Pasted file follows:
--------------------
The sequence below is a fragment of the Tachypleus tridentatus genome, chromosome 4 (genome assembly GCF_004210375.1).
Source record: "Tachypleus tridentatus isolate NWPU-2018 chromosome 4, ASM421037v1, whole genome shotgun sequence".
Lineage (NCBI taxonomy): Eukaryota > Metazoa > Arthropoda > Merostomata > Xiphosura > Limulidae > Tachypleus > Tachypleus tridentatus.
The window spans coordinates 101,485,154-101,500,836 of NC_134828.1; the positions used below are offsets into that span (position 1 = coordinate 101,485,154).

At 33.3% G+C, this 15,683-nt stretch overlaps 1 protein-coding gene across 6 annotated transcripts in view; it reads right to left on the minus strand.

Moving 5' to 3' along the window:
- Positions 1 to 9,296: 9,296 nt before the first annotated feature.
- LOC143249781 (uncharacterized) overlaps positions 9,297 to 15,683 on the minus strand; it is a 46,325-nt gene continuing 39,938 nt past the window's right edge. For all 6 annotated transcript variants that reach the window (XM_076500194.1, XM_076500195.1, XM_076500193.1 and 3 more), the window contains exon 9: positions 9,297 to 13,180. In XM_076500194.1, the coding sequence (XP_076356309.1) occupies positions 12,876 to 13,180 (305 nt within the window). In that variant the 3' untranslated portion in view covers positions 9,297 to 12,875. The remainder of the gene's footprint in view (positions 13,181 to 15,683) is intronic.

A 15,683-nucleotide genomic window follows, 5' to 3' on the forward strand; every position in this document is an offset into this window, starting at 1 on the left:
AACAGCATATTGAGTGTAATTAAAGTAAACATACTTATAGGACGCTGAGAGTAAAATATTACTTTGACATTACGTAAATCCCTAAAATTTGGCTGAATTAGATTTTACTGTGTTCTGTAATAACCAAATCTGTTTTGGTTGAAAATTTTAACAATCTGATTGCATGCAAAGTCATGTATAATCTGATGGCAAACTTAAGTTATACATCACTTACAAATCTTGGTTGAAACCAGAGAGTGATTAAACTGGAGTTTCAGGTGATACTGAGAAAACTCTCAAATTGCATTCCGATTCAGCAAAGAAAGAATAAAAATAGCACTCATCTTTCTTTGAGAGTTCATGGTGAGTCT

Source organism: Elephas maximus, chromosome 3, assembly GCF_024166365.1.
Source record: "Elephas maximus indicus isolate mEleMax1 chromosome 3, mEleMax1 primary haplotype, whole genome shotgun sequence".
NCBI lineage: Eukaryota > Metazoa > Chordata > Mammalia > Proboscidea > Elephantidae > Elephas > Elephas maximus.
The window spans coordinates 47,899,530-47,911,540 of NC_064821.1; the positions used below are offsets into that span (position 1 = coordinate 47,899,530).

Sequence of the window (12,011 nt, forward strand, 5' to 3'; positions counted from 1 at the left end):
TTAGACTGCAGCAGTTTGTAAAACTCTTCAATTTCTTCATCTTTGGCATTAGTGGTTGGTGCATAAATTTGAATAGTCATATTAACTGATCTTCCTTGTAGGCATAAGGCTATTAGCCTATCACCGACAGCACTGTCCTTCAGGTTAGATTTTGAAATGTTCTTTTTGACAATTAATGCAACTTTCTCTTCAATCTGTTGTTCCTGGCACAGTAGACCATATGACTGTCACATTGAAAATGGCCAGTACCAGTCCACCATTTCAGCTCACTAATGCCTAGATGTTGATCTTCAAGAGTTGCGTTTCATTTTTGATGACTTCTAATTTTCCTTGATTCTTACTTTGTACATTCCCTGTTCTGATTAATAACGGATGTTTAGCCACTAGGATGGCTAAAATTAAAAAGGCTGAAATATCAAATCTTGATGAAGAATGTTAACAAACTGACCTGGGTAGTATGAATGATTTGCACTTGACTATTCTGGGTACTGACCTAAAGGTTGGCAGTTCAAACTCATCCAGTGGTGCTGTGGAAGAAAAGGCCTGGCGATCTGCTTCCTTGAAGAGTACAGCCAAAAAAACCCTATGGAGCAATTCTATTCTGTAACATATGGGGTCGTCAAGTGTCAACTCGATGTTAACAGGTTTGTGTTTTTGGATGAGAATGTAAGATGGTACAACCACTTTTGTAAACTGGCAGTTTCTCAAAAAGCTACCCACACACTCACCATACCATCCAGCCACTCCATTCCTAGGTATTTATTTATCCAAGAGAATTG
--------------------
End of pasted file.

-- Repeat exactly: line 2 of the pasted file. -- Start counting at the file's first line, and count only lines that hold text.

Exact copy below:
Source record: "Tachypleus tridentatus isolate NWPU-2018 chromosome 4, ASM421037v1, whole genome shotgun sequence".